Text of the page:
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Sc2220 Lecture 9 2009


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Lecture 9: Consequences of the Socio-Sexual System

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Sc2220 Lecture 9 2009

  1. 1. SC2220: Gender Studies: Consequences of Socio-Sexual Systems Dr. Eric Thompson
  2. 2. Consequences of “Sexual Exchange” <ul><li>Human Relationships & Socio-sexual Systems </li></ul><ul><li>Consequences: </li></ul><ul><ul><li>Dual Economies of Provisioning and Prestige </li></ul></ul><ul><ul><li>Objectification </li></ul></ul><ul><ul><ul><li>Women as sex objects </li></ul></ul></ul><ul><ul><ul><li>Men as success objects </li></ul></ul></ul>
  3. 3. Human Relationships Forged On… <ul><li>Affective (“Emotional”) Bonds </li></ul><ul><ul><li>Bio-chemical; conditioned by positive neuro-chemical feedback (“feelings of love”) </li></ul></ul><ul><li>Exchange Relationships </li></ul><ul><ul><li>You have something I want. I have something you want. Let’s make a deal… (“sexual-exchange”) </li></ul></ul><ul><li>Cultural Imperatives </li></ul><ul><ul><li>Learned rules and categories provide us with models of how to act vis-à-vis others. (“rules of marriage, dating, etc.”) </li></ul></ul>
  4. 4. “ Socio-sexual System” <ul><li>Human Infant Care – Need for investment of a lot of resources to raise children </li></ul><ul><li>Sexual Exchange – Social bonding of males (fathers) to females (mothers), which channels resources from males to children (unusual among mammals). </li></ul><ul><li>This is biologically driven (e.g. by hormones) and culturally shaped (e.g. by rules of marriage). But it is primarily social (relationships of exchange). </li></ul>
  5. 5. The Dual Economy: The Shift from Provisioning to Prestige Provisioning Economy Prestige Economy Provisioning Subsistence Use Value Prestige Status Exchange Value
  6. 6. Foraging Systems (Typical of Most of Human History) Provisioning Economy Prestige Economy Most Activity is Provisioning. “ Prestige Economy” is relatively small. Most Adults are Economically Independent. Very little Socio- Economic Hierarchy. Women have relatively Independent Spouse Choices. Men who provide “Prestige” Items are favored (e.g. Meat, Honey).
  7. 7. Agricultural and Industrial Economies (from 10,000 Years Ago) Prestige Economy Provisioning Economy Prestige economy becomes far larger than the provisioning economy. Most activity aims to produce and acquire surplus, for exchange. Exchange systems create concentration of wealth, and status hierarchies and more competition. “Have nots” are dependent on those with wealth, and must follow their orders. This includes women in “ sexual exchange” relationships.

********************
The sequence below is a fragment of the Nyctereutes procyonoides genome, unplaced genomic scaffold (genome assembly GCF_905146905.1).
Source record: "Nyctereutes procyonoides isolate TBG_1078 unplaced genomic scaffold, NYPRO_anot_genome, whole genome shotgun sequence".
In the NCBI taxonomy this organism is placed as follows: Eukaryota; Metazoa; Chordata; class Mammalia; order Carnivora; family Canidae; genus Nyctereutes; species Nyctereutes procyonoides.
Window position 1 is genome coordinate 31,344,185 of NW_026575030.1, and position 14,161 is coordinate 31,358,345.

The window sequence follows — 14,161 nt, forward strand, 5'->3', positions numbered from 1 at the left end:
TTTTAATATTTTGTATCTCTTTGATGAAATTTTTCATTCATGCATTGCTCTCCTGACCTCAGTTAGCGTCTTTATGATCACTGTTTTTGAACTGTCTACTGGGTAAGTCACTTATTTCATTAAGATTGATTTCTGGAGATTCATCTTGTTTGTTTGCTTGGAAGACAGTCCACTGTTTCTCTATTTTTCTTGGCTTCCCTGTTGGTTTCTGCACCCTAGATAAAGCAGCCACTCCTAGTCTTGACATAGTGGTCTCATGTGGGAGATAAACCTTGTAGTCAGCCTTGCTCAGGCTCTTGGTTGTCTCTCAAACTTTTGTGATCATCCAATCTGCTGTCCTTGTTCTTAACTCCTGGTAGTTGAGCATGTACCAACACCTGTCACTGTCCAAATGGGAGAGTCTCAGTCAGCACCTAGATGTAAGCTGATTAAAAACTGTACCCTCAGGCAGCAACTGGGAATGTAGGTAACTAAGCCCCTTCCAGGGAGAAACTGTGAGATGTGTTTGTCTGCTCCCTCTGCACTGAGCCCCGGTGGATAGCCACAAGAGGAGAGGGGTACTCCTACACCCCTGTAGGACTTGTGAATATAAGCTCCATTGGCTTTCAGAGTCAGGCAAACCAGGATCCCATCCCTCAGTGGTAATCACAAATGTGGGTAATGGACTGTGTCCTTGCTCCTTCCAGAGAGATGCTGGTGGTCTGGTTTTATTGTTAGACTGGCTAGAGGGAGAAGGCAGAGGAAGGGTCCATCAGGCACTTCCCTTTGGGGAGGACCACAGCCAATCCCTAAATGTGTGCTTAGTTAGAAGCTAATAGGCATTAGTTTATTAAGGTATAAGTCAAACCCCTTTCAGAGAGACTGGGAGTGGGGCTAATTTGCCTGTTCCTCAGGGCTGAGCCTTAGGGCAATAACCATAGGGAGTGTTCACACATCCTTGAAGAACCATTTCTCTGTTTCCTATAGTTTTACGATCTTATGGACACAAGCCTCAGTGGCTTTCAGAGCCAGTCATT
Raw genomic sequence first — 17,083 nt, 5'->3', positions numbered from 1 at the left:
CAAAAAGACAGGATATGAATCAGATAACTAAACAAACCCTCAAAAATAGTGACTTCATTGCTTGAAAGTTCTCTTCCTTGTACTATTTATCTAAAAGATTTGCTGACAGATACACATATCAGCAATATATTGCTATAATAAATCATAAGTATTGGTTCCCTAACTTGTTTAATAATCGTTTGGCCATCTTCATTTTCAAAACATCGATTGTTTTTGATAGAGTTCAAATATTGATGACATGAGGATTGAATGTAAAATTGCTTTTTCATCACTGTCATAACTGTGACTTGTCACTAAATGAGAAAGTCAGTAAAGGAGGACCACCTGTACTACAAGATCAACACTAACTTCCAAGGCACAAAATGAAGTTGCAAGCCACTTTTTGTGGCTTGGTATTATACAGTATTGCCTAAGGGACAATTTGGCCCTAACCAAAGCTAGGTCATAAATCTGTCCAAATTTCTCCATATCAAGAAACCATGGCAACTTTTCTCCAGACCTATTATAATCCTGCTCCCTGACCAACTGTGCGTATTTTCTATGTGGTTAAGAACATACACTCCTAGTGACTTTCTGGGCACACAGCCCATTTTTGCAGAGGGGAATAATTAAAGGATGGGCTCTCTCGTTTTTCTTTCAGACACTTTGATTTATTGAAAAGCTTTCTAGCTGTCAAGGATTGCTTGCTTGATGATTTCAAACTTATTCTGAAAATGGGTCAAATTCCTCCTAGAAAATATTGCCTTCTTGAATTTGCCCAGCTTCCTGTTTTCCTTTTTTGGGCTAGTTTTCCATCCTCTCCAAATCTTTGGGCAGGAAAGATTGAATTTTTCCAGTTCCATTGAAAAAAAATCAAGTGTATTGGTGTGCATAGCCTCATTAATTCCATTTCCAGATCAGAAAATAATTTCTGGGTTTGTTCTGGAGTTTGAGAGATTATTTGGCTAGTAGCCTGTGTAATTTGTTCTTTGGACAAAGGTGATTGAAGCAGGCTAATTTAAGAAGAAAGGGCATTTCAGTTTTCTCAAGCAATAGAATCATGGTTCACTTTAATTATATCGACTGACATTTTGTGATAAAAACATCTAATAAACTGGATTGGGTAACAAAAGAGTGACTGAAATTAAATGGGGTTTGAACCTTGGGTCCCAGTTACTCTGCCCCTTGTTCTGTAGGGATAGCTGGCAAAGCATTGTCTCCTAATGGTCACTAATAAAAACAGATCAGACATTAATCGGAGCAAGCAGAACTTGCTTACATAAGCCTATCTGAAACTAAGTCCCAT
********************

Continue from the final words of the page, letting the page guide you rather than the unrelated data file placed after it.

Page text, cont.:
8. 8. Some Effects of the System <ul><li>Patriarchy: Stressed Men; Oppressed Women </li></ul><ul><ul><li>The system drives men to compete in ever greater status competition (women too, but they have marginally less incentive) </li></ul></ul><ul><ul><li>Women must make choices within systemically structured “patriarchal bargains” (i.e. </li></ul></ul><ul><ul><ul><li>Women must compete with men, often at a cultural disadvantage (such as discrimination in education or jobs) </li></ul></ul></ul><ul><ul><ul><li>Or women must submit to a man (e.g. husband), who will provide for them. </li></ul></ul></ul><ul><li>“ Sex Industry”: Sex, and especially women’s sexuality, becomes a commodity. </li></ul><ul><li>Women lose their “choice” and become property. </li></ul><ul><ul><li>Family and kin systems in which group decision overrides individuals; women “exchanged” between groups in ways that do not benefit the women themselves (or their offspring). </li></ul></ul><ul><ul><li>Human trafficking and forced prostitution. </li></ul></ul>
  9. 9. Transformed System: Changes so extreme that the system “reverses” <ul><li>Dowry – under extreme Patriarchy, the position of women is so devalued, that Wealthy families pay to get their daughters into good marriages </li></ul><ul><li>Host Clubs – Extremely wealthy women (in Japan, young women who become wealthy as sex workers) pay for “sexual” (or “emotional”) services of men. </li></ul>
  10. 10. Objectification <ul><li>“ Don’t treat women as sex objects” </li></ul><ul><li>What do we mean by this? </li></ul><ul><li>Is it possible to “desire” someone without “objectifying” them? Is it wrong for someone to be your “object of desire”? </li></ul><ul><li>Are only women “objectified”? </li></ul><ul><li>Are men “objectified” differently than women? </li></ul>
  11. 11. Model of Individual Subjectivity/Objectivity Humans as Subjects and Objects Subjectivity Reflexive Cognition, Attitudes, Desires Objectivity Embodied Physical Presence People are both subjects and objects. As objects, we are embodied beings. In part, this is merely physical presence. But socially, and especially sexually, we are objects in relationship to the subjectivity of others. In complex economic arrangements, for example, our labor can be bought, sold, and utilized not only by ourselves but by others. In sexual relations, we are the embodied objects of others’ desires. “ Objectivity” (in this sense) is the quality of being an embodied physical presence. “ Subjectivity” is the quality of reflective cognition, attitudes and desires (which motivate activity and behaviors).
  12. 12. Sex Object, Success Object Same? Different? <ul><li>Sexual Exchange implies that Women are “Sex Objects” and Men are “Success Objects” </li></ul><ul><li>Similarities: </li></ul><ul><ul><li>The person becomes a “means to an end” (sexual gratification, emotional gratification, wealth/resource accumulation) </li></ul></ul><ul><li>Differences: </li></ul><ul><ul><li>Embodied objectification (sex object) vs. “Disembodied” (externalized?) objectification </li></ul></ul><ul><ul><li>Being “success objects” leads men in general into activities that may be empowering (for some of them); Being a “sex object” does not. </li></ul></ul>